yes, we carry more, it’s heavy and it sucks, but it keeps us at an advantage. just my two cents friend

    and for all the problems that “exist” with using IR lasers, I’ve rarely heard of an issue where enemy combatants have backtracked the IR beam with their own NODs, and they are also used as a form of silet communication which does also make ’em useful. Not doubting your experience, but unless you’ve utilized the new gear in this context it’s hard for you to imagine how we operate.

    I’d take my heavy IOTV with plates ( that stops ball 7.62 NATO) over a cotton uniform any day.

  7. Drew:
    Not much different really other than waaaay upgunned now. Early,early fire teams were Four M14s one with selector as AR and a M79GL and the M60s and Laaws in weapons. Ammo load is now way up, nice, 100 maged 7.62 probably weights 300 .223. When we transitioned to the M16 the load upped to 280 or better IF you could get the mags. usually in cloth bandoleers.
    Great comment, wish you had expanded on NV usage.
    As to armour..I hated the useless flak jacket. I now have a break away plate carrier (work around a lot of water) with 7.62 level plates and a 280 rd. load out. POINT: I am not discusing combat but retreat defense and local patrols, two entirely different animals, as are our respective TAORs. Other wise I would just key the set and call in “snake and nape”! I hope your tours are a thing of memory only. Regards, D.

  8. Drew:
    You Might be surprised to find that the “new”structure and most of the tactics you mention were SOP for the Marine Corps in the 60s (Three 4 man fire teams, three squads to a rifle platoon) much later adopted by USArmy. All this was used to great effect in the street fighting of the TET offensive.(a lot of combined arms, Tanks, Ontos Mule mounted Recoiless,ANGLICO (air and naval gunfire liason Co.)) My main complaint, even with my Marine Corps is that we seem to have to re-learn the old tricks over and over. I have no problem imagining it, I wish I could forget some of it. I certainly don’t doubt your experience either, but you might give some thought as to who wrote the book on how you are operating now. It was us old farts that survived it, and did it all on the cheap, back in ancient times. If I read an edge into your post, friend, my apollogies. We are all a little thin skinned when it comes to our service and skill sets. These posts are just some observations of an old cold warrior.
    Semper Fi. D.

  9. What bank did you rob to buy all the stuff you have now (or want to have)?
    I like the new Starlight and thermal vision stuff, but at $5k a pop for good one’s, I’m afraid my Surefire X-400 is gonna have to do. Weight? Yeah. I’ve had the privilege of talking to a few men who have been to “the sandbox” and back. When I hear of a 130 pound troop humping a 150 pound load at 9000 feet, all I can say is “God help him, please”. At 66 I don’t think they’ll be sending me off to war, but there may come a time of serious civil unrest that will require a war-like weapon. From what I have been told by those who were in Hue, you went from hunted to hunter and back again so from that I drew the conclusion that I need to be able to do both as time and circumstances demand or allow. Thank you for your service, and the others too, and giving us “the voice of experience.”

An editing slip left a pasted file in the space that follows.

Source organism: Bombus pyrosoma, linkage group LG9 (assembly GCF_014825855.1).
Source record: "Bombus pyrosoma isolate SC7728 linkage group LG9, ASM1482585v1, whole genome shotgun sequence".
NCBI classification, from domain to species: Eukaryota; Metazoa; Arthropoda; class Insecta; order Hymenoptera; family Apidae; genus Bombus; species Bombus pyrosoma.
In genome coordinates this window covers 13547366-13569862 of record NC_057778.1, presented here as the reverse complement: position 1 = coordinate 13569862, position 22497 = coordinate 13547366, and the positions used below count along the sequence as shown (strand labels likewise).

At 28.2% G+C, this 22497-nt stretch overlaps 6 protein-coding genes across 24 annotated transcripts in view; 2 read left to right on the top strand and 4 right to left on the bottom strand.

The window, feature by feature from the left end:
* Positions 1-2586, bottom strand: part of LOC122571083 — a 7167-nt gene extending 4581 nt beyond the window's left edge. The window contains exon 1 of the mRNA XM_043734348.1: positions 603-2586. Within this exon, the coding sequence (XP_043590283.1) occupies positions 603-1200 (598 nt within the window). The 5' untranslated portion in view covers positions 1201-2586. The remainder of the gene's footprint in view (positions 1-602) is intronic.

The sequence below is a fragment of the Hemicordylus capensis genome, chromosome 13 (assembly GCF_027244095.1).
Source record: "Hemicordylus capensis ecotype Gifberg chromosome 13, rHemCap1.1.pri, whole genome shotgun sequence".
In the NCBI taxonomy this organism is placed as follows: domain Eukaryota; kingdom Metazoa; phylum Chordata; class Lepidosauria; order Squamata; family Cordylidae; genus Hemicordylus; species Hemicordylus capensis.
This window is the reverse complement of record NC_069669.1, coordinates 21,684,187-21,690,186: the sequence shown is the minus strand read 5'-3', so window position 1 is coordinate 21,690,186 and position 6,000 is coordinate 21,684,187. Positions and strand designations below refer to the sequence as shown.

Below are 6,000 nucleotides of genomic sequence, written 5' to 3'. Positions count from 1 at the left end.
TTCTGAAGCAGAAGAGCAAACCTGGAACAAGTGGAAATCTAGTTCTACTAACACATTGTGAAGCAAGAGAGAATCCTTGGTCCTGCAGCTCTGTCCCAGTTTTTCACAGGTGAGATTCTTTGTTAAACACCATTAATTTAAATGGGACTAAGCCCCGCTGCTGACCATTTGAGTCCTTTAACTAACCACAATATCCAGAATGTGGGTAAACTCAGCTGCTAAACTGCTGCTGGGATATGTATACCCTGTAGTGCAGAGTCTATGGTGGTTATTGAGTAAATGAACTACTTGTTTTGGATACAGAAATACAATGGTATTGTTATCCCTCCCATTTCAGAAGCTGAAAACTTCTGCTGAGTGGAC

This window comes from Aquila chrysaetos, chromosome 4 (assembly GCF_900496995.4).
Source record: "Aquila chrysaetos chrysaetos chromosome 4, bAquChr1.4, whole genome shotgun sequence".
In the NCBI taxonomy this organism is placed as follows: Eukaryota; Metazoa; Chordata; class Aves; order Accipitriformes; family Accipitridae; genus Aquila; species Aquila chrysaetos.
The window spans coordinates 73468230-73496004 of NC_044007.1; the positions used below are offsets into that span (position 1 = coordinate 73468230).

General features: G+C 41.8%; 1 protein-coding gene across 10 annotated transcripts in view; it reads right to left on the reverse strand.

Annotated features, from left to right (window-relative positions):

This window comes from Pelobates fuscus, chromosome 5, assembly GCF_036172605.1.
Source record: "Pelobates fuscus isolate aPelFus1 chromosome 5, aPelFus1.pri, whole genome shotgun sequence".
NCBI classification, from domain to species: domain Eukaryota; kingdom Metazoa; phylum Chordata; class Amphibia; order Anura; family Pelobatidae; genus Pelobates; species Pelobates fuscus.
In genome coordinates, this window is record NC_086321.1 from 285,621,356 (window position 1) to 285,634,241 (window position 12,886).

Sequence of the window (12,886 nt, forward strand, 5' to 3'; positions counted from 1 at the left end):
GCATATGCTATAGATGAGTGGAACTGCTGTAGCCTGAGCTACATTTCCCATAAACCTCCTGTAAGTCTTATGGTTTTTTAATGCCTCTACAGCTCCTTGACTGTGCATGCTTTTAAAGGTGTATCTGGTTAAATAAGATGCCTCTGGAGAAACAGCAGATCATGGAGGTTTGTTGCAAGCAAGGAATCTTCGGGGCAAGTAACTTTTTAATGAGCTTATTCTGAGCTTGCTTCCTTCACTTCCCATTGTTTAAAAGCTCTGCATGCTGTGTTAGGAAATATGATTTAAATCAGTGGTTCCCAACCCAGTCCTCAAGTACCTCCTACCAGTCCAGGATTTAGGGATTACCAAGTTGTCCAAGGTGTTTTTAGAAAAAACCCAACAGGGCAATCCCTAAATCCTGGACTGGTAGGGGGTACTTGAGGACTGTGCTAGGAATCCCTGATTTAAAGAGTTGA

Respectfully

  10. Donald:
    I recently retired. Rather than watch my retirement money turn to toilet paper, I pulled it out, took a nice tax hit, and turned it into items that actually have or will have some value (see my other posts on MSO). A gen 3 NVD in hand is worth more to me than a few thousand in the bank making nothing. In a collapse I do not envision getting too many Govt. checks (Fed retired) so I have/am buying up items that will allow me to live off grid and self-reliant. That is real retirement security.

    The ’68 TET offensive encompassed much more than Hue. It just got the press. Just about every city and compound in the country was hit hard.

    During my time in RVN I had the oportunity to use many personal weapons as well as crew served. Fought on beaches, rivers, desert, swamp, jungle, cities and mountains in I corps. I was a Marine grunt running 2 man S3 patrols to a Tank commander of a Patten tank. Worked with US Army, ARVN, ROK marines and civilians. I was shot at by AKs, Heavy machineguns, RPGs, recoiless rifles, 122 and 140mm rockets, mortars, and blown up by a 250 lb. US aircraft bomb wired as a command detonated mine (IED) that dam near destroyed my tank (I have a chronic back condition thanks to that). No I was not spec ops, nor a remington raider. Virtually all of my time in country was in combat arms and thank god I escaped unscathed.

    There have been no good or easy wars. They are all a hell to be endured. In a WROL situation you would do well to model the Vietcong. You just got my mini military bio. Thanks for your comment. D.